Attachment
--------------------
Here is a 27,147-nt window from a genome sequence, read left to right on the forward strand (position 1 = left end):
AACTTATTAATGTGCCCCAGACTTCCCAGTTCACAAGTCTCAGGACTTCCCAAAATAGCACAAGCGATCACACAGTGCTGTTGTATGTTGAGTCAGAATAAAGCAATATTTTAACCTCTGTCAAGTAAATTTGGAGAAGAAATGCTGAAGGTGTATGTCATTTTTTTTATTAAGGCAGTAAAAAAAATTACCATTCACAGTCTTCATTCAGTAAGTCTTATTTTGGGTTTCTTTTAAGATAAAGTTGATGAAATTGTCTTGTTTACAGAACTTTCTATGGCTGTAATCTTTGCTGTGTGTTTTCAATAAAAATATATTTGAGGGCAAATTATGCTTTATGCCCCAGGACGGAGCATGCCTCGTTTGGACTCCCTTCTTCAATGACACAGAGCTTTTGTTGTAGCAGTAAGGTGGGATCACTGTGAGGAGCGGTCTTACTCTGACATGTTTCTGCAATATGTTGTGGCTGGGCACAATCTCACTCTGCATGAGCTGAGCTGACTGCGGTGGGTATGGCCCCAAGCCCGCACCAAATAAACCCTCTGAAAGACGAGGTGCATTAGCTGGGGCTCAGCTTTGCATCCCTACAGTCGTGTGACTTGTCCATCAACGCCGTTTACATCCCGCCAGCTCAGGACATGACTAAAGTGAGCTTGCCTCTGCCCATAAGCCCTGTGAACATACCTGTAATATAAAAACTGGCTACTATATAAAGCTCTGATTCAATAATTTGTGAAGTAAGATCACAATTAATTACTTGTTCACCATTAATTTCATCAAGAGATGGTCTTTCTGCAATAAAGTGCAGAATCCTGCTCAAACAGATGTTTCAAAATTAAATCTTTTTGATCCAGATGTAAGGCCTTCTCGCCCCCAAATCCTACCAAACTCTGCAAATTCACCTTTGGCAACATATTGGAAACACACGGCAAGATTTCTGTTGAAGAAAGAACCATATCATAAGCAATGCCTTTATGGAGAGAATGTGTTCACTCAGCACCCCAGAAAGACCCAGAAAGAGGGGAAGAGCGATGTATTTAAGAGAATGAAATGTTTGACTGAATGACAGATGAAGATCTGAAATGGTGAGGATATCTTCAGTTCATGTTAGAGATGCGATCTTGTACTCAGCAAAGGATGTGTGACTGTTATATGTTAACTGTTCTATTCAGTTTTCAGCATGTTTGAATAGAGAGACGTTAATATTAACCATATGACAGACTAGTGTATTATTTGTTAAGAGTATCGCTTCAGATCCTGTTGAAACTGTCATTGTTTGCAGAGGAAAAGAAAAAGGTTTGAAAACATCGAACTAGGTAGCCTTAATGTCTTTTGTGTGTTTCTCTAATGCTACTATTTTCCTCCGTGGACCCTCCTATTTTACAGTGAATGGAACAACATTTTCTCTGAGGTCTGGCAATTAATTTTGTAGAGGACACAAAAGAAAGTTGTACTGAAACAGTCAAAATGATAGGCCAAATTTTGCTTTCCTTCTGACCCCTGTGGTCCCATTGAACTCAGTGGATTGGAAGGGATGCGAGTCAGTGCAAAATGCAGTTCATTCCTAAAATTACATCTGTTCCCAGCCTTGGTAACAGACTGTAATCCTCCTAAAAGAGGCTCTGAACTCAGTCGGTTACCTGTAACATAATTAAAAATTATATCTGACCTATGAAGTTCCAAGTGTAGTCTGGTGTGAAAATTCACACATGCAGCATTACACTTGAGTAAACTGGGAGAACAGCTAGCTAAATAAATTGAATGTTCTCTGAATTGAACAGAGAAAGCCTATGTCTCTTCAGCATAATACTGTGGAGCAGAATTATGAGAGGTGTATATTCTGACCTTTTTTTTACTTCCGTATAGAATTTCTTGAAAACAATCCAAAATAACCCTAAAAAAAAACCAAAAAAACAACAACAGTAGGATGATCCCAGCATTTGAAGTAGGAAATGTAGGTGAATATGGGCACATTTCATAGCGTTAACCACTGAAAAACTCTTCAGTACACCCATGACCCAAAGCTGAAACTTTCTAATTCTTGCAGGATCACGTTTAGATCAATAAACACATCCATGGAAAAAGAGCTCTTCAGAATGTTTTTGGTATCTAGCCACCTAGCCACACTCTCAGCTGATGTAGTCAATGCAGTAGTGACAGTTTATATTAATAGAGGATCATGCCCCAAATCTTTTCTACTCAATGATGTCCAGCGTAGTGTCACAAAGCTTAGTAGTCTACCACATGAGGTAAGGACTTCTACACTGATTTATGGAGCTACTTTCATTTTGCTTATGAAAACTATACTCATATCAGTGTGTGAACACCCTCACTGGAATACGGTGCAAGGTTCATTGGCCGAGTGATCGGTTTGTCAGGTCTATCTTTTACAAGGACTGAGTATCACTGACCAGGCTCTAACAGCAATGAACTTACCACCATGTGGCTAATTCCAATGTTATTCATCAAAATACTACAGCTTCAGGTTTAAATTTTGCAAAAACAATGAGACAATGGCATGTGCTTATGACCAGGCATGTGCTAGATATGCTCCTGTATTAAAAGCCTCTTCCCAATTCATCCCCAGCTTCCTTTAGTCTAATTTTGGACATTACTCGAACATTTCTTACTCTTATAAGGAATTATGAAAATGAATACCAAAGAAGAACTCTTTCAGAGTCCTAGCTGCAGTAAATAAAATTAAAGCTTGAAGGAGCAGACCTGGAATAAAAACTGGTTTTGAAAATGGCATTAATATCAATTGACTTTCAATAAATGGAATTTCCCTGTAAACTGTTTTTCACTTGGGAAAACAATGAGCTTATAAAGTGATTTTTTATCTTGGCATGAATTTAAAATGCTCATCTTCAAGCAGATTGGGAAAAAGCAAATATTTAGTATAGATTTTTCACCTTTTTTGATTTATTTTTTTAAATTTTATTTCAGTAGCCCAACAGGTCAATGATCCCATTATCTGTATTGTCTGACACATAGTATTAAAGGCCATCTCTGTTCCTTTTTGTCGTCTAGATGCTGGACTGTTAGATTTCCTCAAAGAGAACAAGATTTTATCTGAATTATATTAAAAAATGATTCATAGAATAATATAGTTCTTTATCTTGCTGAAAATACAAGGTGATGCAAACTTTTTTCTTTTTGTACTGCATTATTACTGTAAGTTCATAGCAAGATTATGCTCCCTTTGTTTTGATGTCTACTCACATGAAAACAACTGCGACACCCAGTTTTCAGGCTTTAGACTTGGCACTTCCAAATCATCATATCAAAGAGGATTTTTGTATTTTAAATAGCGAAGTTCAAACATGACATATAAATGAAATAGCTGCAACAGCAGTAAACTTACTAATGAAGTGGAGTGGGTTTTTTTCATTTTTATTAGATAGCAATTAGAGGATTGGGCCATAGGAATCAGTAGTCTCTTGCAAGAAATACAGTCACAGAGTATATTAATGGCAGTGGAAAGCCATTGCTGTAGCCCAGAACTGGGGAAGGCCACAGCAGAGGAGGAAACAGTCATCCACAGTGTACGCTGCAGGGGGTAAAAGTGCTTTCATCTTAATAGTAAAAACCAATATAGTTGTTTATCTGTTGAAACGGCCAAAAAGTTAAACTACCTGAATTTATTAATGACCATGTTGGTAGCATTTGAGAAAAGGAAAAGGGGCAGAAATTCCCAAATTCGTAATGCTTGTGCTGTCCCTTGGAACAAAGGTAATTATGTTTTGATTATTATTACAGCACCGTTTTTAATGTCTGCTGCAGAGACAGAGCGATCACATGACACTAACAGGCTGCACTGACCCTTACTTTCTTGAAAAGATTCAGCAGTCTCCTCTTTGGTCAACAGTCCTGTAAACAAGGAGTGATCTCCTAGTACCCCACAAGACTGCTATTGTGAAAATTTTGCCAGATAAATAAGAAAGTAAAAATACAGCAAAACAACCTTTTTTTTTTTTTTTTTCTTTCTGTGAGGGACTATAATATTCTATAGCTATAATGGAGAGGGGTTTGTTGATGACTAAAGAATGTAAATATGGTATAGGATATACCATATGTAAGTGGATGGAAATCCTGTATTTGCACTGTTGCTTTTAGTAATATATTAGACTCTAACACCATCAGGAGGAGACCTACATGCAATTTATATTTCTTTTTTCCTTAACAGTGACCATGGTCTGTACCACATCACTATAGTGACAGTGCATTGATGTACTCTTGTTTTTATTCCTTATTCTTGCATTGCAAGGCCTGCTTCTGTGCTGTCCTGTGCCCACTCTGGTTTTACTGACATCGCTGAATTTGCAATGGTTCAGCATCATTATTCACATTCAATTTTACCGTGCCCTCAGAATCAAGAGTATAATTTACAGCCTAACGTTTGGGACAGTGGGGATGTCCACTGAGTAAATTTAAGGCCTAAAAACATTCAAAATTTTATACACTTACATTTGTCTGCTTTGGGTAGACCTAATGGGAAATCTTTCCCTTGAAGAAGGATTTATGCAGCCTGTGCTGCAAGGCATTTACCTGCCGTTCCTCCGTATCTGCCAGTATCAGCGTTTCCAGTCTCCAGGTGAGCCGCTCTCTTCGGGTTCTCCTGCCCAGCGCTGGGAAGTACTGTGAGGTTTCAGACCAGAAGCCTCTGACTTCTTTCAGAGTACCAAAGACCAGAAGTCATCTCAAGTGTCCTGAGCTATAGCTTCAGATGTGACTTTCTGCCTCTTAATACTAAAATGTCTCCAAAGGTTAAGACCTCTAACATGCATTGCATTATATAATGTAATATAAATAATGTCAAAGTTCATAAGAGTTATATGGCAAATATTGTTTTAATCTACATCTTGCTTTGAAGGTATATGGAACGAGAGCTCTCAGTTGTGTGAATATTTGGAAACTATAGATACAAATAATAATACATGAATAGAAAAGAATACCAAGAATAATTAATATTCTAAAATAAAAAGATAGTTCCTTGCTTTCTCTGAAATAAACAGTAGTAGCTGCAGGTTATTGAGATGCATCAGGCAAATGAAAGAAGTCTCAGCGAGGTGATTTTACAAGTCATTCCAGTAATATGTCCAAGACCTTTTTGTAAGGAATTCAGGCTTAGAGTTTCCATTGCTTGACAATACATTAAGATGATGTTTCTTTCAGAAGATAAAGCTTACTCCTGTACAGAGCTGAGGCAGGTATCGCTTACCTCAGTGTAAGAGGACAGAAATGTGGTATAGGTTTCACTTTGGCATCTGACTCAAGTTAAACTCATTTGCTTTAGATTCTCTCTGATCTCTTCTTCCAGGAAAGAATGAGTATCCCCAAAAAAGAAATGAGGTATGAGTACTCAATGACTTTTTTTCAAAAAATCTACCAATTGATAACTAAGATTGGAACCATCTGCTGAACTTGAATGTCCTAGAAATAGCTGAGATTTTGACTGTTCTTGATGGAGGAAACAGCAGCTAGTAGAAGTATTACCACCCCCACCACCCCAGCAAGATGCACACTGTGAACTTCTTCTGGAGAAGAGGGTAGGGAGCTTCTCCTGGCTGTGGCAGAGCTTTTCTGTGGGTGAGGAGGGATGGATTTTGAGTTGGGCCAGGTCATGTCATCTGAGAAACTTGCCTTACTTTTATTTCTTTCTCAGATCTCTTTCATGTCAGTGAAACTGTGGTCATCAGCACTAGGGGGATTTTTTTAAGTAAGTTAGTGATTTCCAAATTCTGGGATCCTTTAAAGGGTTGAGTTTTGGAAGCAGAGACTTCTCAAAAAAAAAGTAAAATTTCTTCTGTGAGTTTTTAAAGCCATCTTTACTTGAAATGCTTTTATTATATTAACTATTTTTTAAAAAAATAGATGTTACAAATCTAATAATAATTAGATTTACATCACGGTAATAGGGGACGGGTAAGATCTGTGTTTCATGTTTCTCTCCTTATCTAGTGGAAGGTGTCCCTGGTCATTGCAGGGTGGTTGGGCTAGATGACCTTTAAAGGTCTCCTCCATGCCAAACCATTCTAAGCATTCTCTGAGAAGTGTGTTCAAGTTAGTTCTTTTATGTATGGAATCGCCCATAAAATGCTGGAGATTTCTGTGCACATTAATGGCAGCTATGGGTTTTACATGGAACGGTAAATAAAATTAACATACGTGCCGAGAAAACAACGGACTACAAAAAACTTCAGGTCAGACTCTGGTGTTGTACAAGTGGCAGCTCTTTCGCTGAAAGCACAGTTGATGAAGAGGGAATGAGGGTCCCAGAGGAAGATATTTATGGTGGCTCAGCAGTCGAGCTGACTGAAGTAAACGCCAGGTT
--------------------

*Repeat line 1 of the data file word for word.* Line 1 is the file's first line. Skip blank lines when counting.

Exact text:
Here is a 27,147-nt window from a genome sequence, read left to right on the forward strand (position 1 = left end):